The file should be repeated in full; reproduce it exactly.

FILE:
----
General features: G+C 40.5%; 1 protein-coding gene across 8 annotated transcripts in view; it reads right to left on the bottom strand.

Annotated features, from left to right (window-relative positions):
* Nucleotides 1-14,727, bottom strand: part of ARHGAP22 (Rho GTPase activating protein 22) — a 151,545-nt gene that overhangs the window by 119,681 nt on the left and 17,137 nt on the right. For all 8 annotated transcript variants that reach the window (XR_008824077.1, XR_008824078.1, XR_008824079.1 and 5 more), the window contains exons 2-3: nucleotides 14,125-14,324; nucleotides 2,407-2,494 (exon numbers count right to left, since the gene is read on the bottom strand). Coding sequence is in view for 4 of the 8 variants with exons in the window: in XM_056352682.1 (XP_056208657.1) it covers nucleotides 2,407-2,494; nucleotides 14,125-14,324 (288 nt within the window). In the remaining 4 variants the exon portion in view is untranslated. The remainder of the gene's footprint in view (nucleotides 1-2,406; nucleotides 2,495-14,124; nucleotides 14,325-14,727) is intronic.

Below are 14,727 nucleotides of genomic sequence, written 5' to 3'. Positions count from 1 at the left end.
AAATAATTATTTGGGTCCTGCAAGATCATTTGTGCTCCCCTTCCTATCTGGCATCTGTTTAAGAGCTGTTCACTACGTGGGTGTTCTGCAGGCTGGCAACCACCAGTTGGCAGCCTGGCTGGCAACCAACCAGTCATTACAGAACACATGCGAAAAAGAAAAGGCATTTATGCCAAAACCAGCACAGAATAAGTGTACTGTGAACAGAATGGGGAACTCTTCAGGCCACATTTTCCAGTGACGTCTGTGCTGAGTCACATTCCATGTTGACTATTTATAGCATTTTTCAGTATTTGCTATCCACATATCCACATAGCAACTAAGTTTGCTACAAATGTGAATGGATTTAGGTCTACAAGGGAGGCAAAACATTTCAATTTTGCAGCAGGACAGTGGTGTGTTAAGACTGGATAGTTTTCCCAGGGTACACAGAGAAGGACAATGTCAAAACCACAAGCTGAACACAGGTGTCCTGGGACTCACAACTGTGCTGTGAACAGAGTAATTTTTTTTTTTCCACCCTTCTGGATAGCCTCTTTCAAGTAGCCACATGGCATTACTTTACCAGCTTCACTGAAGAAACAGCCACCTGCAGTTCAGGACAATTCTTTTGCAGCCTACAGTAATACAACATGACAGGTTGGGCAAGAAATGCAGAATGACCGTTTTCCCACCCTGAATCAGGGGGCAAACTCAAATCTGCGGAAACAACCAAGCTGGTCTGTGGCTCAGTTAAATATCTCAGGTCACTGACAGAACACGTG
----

General features: G+C 40.5%; 1 protein-coding gene across 8 annotated transcripts in view; it reads right to left on the bottom strand.

Annotated features, from left to right (window-relative positions):
* Nucleotides 1-14,727, bottom strand: part of ARHGAP22 (Rho GTPase activating protein 22) — a 151,545-nt gene that overhangs the window by 119,681 nt on the left and 17,137 nt on the right. For all 8 annotated transcript variants that reach the window (XR_008824077.1, XR_008824078.1, XR_008824079.1 and 5 more), the window contains exons 2-3: nucleotides 14,125-14,324; nucleotides 2,407-2,494 (exon numbers count right to left, since the gene is read on the bottom strand). Coding sequence is in view for 4 of the 8 variants with exons in the window: in XM_056352682.1 (XP_056208657.1) it covers nucleotides 2,407-2,494; nucleotides 14,125-14,324 (288 nt within the window). In the remaining 4 variants the exon portion in view is untranslated. The remainder of the gene's footprint in view (nucleotides 1-2,406; nucleotides 2,495-14,124; nucleotides 14,325-14,727) is intronic.

Below are 14,727 nucleotides of genomic sequence, written 5' to 3'. Positions count from 1 at the left end.
AAATAATTATTTGGGTCCTGCAAGATCATTTGTGCTCCCCTTCCTATCTGGCATCTGTTTAAGAGCTGTTCACTACGTGGGTGTTCTGCAGGCTGGCAACCACCAGTTGGCAGCCTGGCTGGCAACCAACCAGTCATTACAGAACACATGCGAAAAAGAAAAGGCATTTATGCCAAAACCAGCACAGAATAAGTGTACTGTGAACAGAATGGGGAACTCTTCAGGCCACATTTTCCAGTGACGTCTGTGCTGAGTCACATTCCATGTTGACTATTTATAGCATTTTTCAGTATTTGCTATCCACATATCCACATAGCAACTAAGTTTGCTACAAATGTGAATGGATTTAGGTCTACAAGGGAGGCAAAACATTTCAATTTTGCAGCAGGACAGTGGTGTGTTAAGACTGGATAGTTTTCCCAGGGTACACAGAGAAGGACAATGTCAAAACCACAAGCTGAACACAGGTGTCCTGGGACTCACAACTGTGCTGTGAACAGAGTAATTTTTTTTTTTCCACCCTTCTGGATAGCCTCTTTCAAGTAGCCACATGGCATTACTTTACCAGCTTCACTGAAGAAACAGCCACCTGCAGTTCAGGACAATTCTTTTGCAGCCTACAGTAATACAACATGACAGGTTGGGCAAGAAATGCAGAATGACCGTTTTCCCACCCTGAATCAGGGGGCAAACTCAAATCTGCGGAAACAACCAAGCTGGTCTGTGGCTCAGTTAAATATCTCAGGTCACTGACAGAACACGTG